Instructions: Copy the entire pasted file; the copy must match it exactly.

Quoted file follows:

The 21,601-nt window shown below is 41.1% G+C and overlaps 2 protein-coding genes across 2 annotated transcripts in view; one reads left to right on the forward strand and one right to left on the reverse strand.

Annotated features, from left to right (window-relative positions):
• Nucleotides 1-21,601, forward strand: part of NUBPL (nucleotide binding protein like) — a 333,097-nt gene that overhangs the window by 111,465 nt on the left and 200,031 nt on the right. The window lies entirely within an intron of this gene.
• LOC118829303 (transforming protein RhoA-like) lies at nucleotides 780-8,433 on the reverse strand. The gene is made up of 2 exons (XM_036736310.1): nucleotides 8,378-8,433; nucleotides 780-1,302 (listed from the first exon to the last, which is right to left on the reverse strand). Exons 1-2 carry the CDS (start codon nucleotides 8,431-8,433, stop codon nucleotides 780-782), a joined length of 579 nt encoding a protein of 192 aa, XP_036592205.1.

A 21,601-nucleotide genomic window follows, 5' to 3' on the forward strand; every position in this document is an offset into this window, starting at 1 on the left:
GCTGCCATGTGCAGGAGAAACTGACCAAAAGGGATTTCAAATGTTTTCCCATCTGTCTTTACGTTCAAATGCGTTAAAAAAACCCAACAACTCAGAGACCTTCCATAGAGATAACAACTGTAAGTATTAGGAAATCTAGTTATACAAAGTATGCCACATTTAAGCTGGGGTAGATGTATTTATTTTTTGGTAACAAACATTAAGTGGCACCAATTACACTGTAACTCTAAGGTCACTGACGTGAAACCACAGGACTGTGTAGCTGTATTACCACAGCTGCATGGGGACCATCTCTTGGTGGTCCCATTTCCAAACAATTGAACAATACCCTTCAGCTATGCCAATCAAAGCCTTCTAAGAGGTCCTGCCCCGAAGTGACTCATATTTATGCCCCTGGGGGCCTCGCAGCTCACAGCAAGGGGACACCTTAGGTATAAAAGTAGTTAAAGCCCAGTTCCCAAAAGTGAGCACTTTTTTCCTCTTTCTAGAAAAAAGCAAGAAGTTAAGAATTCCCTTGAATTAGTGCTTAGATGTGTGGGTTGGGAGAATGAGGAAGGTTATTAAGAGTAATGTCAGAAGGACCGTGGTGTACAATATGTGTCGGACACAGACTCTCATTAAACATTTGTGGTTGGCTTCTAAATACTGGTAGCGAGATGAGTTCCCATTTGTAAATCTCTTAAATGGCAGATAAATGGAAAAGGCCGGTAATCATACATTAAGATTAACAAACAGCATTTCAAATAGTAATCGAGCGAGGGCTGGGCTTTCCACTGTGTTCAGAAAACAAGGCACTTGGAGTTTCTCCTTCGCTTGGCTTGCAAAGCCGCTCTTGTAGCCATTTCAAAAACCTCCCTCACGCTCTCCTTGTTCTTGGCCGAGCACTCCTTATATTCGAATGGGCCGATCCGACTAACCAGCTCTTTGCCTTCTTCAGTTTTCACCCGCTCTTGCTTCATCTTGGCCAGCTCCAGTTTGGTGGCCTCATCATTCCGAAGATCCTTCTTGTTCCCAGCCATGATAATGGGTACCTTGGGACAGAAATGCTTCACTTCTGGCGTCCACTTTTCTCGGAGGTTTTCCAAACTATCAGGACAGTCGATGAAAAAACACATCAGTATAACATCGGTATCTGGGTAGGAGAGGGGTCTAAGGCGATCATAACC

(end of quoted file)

The 21,601-nt window shown below is 41.1% G+C and overlaps 2 protein-coding genes across 2 annotated transcripts in view; one reads left to right on the forward strand and one right to left on the reverse strand.

Annotated features, from left to right (window-relative positions):
• Nucleotides 1-21,601, forward strand: part of NUBPL (nucleotide binding protein like) — a 333,097-nt gene that overhangs the window by 111,465 nt on the left and 200,031 nt on the right. The window lies entirely within an intron of this gene.
• LOC118829303 (transforming protein RhoA-like) lies at nucleotides 780-8,433 on the reverse strand. The gene is made up of 2 exons (XM_036736310.1): nucleotides 8,378-8,433; nucleotides 780-1,302 (listed from the first exon to the last, which is right to left on the reverse strand). Exons 1-2 carry the CDS (start codon nucleotides 8,431-8,433, stop codon nucleotides 780-782), a joined length of 579 nt encoding a protein of 192 aa, XP_036592205.1.

A 21,601-nucleotide genomic window follows, 5' to 3' on the forward strand; every position in this document is an offset into this window, starting at 1 on the left:
GCTGCCATGTGCAGGAGAAACTGACCAAAAGGGATTTCAAATGTTTTCCCATCTGTCTTTACGTTCAAATGCGTTAAAAAAACCCAACAACTCAGAGACCTTCCATAGAGATAACAACTGTAAGTATTAGGAAATCTAGTTATACAAAGTATGCCACATTTAAGCTGGGGTAGATGTATTTATTTTTTGGTAACAAACATTAAGTGGCACCAATTACACTGTAACTCTAAGGTCACTGACGTGAAACCACAGGACTGTGTAGCTGTATTACCACAGCTGCATGGGGACCATCTCTTGGTGGTCCCATTTCCAAACAATTGAACAATACCCTTCAGCTATGCCAATCAAAGCCTTCTAAGAGGTCCTGCCCCGAAGTGACTCATATTTATGCCCCTGGGGGCCTCGCAGCTCACAGCAAGGGGACACCTTAGGTATAAAAGTAGTTAAAGCCCAGTTCCCAAAAGTGAGCACTTTTTTCCTCTTTCTAGAAAAAAGCAAGAAGTTAAGAATTCCCTTGAATTAGTGCTTAGATGTGTGGGTTGGGAGAATGAGGAAGGTTATTAAGAGTAATGTCAGAAGGACCGTGGTGTACAATATGTGTCGGACACAGACTCTCATTAAACATTTGTGGTTGGCTTCTAAATACTGGTAGCGAGATGAGTTCCCATTTGTAAATCTCTTAAATGGCAGATAAATGGAAAAGGCCGGTAATCATACATTAAGATTAACAAACAGCATTTCAAATAGTAATCGAGCGAGGGCTGGGCTTTCCACTGTGTTCAGAAAACAAGGCACTTGGAGTTTCTCCTTCGCTTGGCTTGCAAAGCCGCTCTTGTAGCCATTTCAAAAACCTCCCTCACGCTCTCCTTGTTCTTGGCCGAGCACTCCTTATATTCGAATGGGCCGATCCGACTAACCAGCTCTTTGCCTTCTTCAGTTTTCACCCGCTCTTGCTTCATCTTGGCCAGCTCCAGTTTGGTGGCCTCATCATTCCGAAGATCCTTCTTGTTCCCAGCCATGATAATGGGTACCTTGGGACAGAAATGCTTCACTTCTGGCGTCCACTTTTCTCGGAGGTTTTCCAAACTATCAGGACAGTCGATGAAAAAACACATCAGTATAACATCGGTATCTGGGTAGGAGAGGGGTCTAAGGCGATCATAACC